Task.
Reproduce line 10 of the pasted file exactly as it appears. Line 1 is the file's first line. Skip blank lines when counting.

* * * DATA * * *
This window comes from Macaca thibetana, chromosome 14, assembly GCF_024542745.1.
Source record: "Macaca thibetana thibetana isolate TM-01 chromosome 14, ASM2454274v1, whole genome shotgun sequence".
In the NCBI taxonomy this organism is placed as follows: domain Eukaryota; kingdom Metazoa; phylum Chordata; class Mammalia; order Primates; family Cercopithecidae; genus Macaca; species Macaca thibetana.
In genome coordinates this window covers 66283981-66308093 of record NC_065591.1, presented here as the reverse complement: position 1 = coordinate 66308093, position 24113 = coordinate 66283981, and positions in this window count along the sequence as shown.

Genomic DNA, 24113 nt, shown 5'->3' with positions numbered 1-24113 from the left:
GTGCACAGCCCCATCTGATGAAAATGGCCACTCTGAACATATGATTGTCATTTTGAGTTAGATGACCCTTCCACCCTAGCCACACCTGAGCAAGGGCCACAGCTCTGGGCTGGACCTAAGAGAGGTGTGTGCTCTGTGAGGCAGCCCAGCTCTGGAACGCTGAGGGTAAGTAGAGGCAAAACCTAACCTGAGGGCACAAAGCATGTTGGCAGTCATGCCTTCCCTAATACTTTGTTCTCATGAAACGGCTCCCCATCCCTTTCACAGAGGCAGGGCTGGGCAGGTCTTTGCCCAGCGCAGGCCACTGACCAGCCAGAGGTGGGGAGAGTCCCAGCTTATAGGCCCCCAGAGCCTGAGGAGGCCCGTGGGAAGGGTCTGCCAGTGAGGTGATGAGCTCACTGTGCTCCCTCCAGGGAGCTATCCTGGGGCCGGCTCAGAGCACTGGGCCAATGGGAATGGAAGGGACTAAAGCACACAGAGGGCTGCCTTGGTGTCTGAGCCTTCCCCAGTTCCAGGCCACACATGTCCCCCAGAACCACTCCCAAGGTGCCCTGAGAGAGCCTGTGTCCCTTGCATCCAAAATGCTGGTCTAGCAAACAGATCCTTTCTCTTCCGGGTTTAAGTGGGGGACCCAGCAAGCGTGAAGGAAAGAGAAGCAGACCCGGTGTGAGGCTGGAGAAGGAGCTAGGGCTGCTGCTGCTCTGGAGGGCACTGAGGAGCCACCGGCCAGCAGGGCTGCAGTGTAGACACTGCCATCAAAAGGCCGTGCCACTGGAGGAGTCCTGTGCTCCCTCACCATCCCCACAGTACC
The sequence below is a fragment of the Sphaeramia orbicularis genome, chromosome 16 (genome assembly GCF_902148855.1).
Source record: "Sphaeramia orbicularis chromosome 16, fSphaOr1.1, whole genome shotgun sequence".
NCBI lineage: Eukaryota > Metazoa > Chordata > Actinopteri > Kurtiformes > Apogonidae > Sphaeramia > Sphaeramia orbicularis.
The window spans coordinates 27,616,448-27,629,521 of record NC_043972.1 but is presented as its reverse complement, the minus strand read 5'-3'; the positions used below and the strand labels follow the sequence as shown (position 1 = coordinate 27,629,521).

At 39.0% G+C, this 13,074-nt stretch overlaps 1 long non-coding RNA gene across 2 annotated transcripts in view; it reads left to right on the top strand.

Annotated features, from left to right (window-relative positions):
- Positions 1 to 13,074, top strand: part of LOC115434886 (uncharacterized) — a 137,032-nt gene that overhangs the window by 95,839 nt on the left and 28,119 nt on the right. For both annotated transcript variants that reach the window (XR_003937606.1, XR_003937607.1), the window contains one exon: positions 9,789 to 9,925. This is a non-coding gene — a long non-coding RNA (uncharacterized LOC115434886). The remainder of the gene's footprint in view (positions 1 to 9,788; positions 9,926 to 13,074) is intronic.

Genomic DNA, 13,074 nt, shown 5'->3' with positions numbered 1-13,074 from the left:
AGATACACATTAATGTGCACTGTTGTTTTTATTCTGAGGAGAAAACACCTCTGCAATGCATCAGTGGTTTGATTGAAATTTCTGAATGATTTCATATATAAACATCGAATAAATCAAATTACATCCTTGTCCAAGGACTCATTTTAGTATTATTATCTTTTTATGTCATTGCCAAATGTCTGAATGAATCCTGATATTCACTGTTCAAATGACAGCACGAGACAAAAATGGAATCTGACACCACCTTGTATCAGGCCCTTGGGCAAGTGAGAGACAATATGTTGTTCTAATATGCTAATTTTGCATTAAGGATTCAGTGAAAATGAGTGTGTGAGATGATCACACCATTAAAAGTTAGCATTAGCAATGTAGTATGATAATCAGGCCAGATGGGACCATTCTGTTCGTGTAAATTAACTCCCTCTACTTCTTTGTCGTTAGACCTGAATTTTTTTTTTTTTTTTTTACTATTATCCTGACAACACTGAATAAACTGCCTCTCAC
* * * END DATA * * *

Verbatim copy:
The window spans coordinates 27,616,448-27,629,521 of record NC_043972.1 but is presented as its reverse complement, the minus strand read 5'-3'; the positions used below and the strand labels follow the sequence as shown (position 1 = coordinate 27,629,521).